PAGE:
The Great Yokai War Review

The Great Yokai War Review

The Great Yokai war is probably Miike’s first truly mainstream film. Zebraman was definitely one foot in that direction, but this is a film that was absolutely made to appeal to everyone. After a merger in 2004 Kadokawa-Daiei decided to revamp some of the old Daiei franchises, which resulted in Gamera The Brave, The Great Yokai War, and a a planned Takashi Miike helmed Daimajin movie. Unfortunately, the Daimajin reboot never came to be and we ended up Daimajin Kanon instead (but that’s another story).

This film is absolutely for kids, even more so than the sixties yokai trilogy and focuses on the child protagonist more than it does the yokai. That said, the sheer amount of yokai in this film is nothing short of outstanding. If there’s anything that I could complain about it would be that we are rarely given any background on any of characters that we see, although this is understandable given that many of them would already be familiar to a Japanese viewer. Given that we easily see over 100 of these creatures I know that would be impossible, but it would be nice to have an introduction to some of them.I can tell that there are countless references to the jobs of each yokai as I saw some of them. One I caught was the Kappa constantly pawing at the boy’s shorts when angered (Kappa are known for pulling out the intestines of children through their anus). Yes, for real. There’s also some of the spirits from Kwaidan in here, most notably Yuki Onna.

If you’re a fan of Yokai or old manga then the Great Yokai War is made as much for you as it is for kids. There are so many references to Shigeru Mizuki that it’s almost impossible to count. Kitaro is name dropped, the protagonist goes to a Mizuki museum and Mizuki himself shows up as a kind of king yokai proclaiming about the dangers of war. Mizuki is know for his anti war manga and sentiments as much as anything so it was a nice inclusion. You also get a funny nod to Daiei’s own Gamera in the film. The other biggest reference (if you can even call it that) is that the film is almost a sequel to Akio Jissoji’s Tokyo: The Last Megalopolis. This film is written by the same author and includes the same villain, who this time has a plot to turn all yokai in to mechanical beasts. It’s a real love on for Japanese monsters much like a late era Universal horror monster mash.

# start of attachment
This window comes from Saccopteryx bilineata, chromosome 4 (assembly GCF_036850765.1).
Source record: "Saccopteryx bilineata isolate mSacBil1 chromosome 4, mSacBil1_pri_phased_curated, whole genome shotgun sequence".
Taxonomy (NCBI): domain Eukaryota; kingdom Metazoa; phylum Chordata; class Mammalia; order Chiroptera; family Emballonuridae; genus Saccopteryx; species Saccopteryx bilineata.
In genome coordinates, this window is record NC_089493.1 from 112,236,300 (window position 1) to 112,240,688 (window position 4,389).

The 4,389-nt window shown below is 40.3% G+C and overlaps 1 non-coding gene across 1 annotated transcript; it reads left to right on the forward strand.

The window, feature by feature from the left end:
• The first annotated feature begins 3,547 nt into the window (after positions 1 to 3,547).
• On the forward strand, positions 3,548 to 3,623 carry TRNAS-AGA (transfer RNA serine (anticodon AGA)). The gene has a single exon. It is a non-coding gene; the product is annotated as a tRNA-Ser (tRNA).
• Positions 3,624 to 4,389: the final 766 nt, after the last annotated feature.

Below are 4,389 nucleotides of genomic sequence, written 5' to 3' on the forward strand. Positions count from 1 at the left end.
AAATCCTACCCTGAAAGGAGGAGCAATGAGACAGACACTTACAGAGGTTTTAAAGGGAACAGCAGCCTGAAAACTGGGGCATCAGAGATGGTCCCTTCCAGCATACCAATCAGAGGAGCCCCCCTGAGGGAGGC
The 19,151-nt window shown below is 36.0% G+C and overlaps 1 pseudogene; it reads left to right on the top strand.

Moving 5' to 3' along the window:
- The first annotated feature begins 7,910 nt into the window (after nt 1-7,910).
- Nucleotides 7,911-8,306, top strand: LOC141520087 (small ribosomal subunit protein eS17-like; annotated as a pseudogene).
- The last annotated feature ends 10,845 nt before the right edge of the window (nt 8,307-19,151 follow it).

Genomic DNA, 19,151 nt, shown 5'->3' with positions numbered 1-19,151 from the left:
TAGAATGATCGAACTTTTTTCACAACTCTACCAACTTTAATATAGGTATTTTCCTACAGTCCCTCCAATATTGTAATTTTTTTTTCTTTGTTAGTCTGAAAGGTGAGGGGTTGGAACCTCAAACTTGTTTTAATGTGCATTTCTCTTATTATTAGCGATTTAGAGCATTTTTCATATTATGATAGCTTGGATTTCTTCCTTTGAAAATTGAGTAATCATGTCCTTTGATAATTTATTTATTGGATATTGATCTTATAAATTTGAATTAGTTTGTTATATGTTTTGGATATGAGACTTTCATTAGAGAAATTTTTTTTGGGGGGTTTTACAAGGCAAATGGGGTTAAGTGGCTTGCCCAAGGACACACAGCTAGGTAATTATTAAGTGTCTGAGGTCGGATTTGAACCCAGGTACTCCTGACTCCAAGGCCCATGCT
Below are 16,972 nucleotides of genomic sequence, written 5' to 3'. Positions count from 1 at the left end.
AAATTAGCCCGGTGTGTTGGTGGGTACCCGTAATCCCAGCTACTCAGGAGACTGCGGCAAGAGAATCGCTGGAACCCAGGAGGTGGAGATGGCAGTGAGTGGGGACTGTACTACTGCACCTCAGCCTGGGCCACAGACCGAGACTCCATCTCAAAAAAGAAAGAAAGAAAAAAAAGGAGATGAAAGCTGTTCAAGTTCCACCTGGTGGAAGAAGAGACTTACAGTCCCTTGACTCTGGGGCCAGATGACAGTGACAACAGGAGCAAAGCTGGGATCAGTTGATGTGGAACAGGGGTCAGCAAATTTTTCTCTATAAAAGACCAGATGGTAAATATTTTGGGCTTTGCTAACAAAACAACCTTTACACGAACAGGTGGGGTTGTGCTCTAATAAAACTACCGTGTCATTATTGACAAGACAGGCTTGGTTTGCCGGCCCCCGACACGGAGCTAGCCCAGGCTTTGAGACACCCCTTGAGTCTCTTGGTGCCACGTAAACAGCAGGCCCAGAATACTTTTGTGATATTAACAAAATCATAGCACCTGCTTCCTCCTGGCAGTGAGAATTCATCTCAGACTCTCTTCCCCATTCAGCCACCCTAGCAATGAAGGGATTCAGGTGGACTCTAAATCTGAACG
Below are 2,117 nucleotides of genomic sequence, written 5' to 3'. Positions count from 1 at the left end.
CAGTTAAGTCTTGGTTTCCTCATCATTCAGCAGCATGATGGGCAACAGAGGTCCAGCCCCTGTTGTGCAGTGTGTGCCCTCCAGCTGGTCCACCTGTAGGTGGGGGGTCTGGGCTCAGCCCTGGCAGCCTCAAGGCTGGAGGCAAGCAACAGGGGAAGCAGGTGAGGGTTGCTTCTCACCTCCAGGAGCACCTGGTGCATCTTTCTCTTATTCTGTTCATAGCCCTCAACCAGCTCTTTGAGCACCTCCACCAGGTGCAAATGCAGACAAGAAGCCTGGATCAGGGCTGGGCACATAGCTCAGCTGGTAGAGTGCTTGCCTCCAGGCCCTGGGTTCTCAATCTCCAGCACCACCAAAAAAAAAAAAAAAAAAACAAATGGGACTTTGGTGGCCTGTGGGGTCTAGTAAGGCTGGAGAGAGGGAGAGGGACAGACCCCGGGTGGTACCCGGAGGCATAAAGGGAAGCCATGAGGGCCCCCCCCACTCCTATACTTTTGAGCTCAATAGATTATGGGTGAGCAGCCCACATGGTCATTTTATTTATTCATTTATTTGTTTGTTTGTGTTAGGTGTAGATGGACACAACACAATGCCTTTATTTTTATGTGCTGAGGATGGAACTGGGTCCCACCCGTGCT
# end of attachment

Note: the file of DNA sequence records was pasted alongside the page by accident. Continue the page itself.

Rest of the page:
My biggest complaint would be that I don’t feel as though Japan’s film industry has the economy to do this kind of epic well. Whilst the numerous yokai costumes are really well done, the cgi monsters and backgrounds often times look really cheap. A lot of recent mainstream Japanese films I’ve seen have this problem and it genuinely does hurt them. I know it’s a shallow complaint, but it did take me out of the film slightly. As another reviewer said on here, it would make for a killer ghibli anime.

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Craig 41 posts

Horror Japan is Craig Hatch, a Brit currently living in Tokyo, Japan. Horror Japan is a project that aims to review and collate media from all aspects of Japanese horror culture.

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